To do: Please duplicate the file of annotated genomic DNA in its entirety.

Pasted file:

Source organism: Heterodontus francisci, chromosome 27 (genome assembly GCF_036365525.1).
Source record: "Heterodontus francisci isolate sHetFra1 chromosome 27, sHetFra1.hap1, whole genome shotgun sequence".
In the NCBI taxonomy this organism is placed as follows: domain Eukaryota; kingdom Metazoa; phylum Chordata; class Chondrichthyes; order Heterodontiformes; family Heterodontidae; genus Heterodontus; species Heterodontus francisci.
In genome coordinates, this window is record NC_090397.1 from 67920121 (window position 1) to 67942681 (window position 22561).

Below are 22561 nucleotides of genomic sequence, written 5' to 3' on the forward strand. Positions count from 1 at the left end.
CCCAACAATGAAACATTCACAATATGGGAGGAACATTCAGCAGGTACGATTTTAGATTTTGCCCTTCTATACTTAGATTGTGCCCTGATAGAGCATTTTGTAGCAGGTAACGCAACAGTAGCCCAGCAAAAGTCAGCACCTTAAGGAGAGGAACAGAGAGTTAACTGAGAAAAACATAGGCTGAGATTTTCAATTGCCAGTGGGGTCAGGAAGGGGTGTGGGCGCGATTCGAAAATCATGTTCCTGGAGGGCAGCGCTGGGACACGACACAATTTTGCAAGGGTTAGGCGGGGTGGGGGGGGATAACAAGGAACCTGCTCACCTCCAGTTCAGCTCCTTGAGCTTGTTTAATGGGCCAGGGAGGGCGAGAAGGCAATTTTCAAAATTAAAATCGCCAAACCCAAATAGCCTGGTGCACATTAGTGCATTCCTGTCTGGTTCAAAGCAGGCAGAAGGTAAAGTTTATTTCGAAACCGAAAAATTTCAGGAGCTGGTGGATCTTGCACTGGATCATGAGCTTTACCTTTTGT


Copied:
Source organism: Heterodontus francisci, chromosome 27 (genome assembly GCF_036365525.1).
Source record: "Heterodontus francisci isolate sHetFra1 chromosome 27, sHetFra1.hap1, whole genome shotgun sequence".
In the NCBI taxonomy this organism is placed as follows: domain Eukaryota; kingdom Metazoa; phylum Chordata; class Chondrichthyes; order Heterodontiformes; family Heterodontidae; genus Heterodontus; species Heterodontus francisci.
In genome coordinates, this window is record NC_090397.1 from 67920121 (window position 1) to 67942681 (window position 22561).

Below are 22561 nucleotides of genomic sequence, written 5' to 3' on the forward strand. Positions count from 1 at the left end.
CCCAACAATGAAACATTCACAATATGGGAGGAACATTCAGCAGGTACGATTTTAGATTTTGCCCTTCTATACTTAGATTGTGCCCTGATAGAGCATTTTGTAGCAGGTAACGCAACAGTAGCCCAGCAAAAGTCAGCACCTTAAGGAGAGGAACAGAGAGTTAACTGAGAAAAACATAGGCTGAGATTTTCAATTGCCAGTGGGGTCAGGAAGGGGTGTGGGCGCGATTCGAAAATCATGTTCCTGGAGGGCAGCGCTGGGACACGACACAATTTTGCAAGGGTTAGGCGGGGTGGGGGGGGATAACAAGGAACCTGCTCACCTCCAGTTCAGCTCCTTGAGCTTGTTTAATGGGCCAGGGAGGGCGAGAAGGCAATTTTCAAAATTAAAATCGCCAAACCCAAATAGCCTGGTGCACATTAGTGCATTCCTGTCTGGTTCAAAGCAGGCAGAAGGTAAAGTTTATTTCGAAACCGAAAAATTTCAGGAGCTGGTGGATCTTGCACTGGATCATGAGCTTTACCTTTTGT